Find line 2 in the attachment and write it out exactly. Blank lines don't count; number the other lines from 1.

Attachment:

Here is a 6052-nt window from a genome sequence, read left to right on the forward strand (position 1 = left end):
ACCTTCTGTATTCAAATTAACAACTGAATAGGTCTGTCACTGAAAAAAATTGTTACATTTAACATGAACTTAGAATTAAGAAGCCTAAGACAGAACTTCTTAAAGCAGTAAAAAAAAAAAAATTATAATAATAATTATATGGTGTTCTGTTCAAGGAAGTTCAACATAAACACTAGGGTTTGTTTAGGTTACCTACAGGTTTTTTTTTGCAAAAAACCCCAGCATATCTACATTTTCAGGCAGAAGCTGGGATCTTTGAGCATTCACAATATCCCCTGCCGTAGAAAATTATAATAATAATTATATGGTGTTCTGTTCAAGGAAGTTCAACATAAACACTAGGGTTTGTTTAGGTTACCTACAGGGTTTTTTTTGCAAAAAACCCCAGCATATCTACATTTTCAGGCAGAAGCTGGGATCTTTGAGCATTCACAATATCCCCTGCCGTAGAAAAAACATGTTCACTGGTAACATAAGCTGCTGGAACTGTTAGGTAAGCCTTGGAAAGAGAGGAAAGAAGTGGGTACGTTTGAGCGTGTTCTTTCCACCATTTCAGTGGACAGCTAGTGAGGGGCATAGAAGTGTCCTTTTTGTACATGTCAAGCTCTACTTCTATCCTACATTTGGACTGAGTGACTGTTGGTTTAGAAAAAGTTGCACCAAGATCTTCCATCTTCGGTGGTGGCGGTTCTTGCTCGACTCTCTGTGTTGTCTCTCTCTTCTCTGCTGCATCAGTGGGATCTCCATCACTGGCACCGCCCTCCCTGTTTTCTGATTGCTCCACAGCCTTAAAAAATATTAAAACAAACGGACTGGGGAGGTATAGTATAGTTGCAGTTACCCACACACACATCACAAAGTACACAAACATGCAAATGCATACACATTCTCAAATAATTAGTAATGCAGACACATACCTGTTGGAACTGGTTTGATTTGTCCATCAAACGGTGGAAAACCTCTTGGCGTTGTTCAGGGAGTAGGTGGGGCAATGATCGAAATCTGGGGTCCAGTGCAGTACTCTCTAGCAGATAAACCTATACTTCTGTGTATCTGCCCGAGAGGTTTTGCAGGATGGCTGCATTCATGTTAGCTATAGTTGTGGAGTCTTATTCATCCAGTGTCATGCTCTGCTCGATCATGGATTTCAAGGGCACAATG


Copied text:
ACCTTCTGTATTCAAATTAACAACTGAATAGGTCTGTCACTGAAAAAAATTGTTACATTTAACATGAACTTAGAATTAAGAAGCCTAAGACAGAACTTCTTAAAGCAGTAAAAAAAAAAAAATTATAATAATAATTATATGGTGTTCTGTTCAAGGAAGTTCAACATAAACACTAGGGTTTGTTTAGGTTACCTACAGGTTTTTTTTTGCAAAAAACCCCAGCATATCTACATTTTCAGGCAGAAGCTGGGATCTTTGAGCATTCACAATATCCCCTGCCGTAGAAAATTATAATAATAATTATATGGTGTTCTGTTCAAGGAAGTTCAACATAAACACTAGGGTTTGTTTAGGTTACCTACAGGGTTTTTTTTGCAAAAAACCCCAGCATATCTACATTTTCAGGCAGAAGCTGGGATCTTTGAGCATTCACAATATCCCCTGCCGTAGAAAAAACATGTTCACTGGTAACATAAGCTGCTGGAACTGTTAGGTAAGCCTTGGAAAGAGAGGAAAGAAGTGGGTACGTTTGAGCGTGTTCTTTCCACCATTTCAGTGGACAGCTAGTGAGGGGCATAGAAGTGTCCTTTTTGTACATGTCAAGCTCTACTTCTATCCTACATTTGGACTGAGTGACTGTTGGTTTAGAAAAAGTTGCACCAAGATCTTCCATCTTCGGTGGTGGCGGTTCTTGCTCGACTCTCTGTGTTGTCTCTCTCTTCTCTGCTGCATCAGTGGGATCTCCATCACTGGCACCGCCCTCCCTGTTTTCTGATTGCTCCACAGCCTTAAAAAATATTAAAACAAACGGACTGGGGAGGTATAGTATAGTTGCAGTTACCCACACACACATCACAAAGTACACAAACATGCAAATGCATACACATTCTCAAATAATTAGTAATGCAGACACATACCTGTTGGAACTGGTTTGATTTGTCCATCAAACGGTGGAAAACCTCTTGGCGTTGTTCAGGGAGTAGGTGGGGCAATGATCGAAATCTGGGGTCCAGTGCAGTACTCTCTAGCAGATAAACCTATACTTCTGTGTATCTGCCCGAGAGGTTTTGCAGGATGGCTGCATTCATGTTAGCTATAGTTGTGGAGTCTTATTCATCCAGTGTCATGCTCTGCTCGATCATGGATTTCAAGGGCACAATG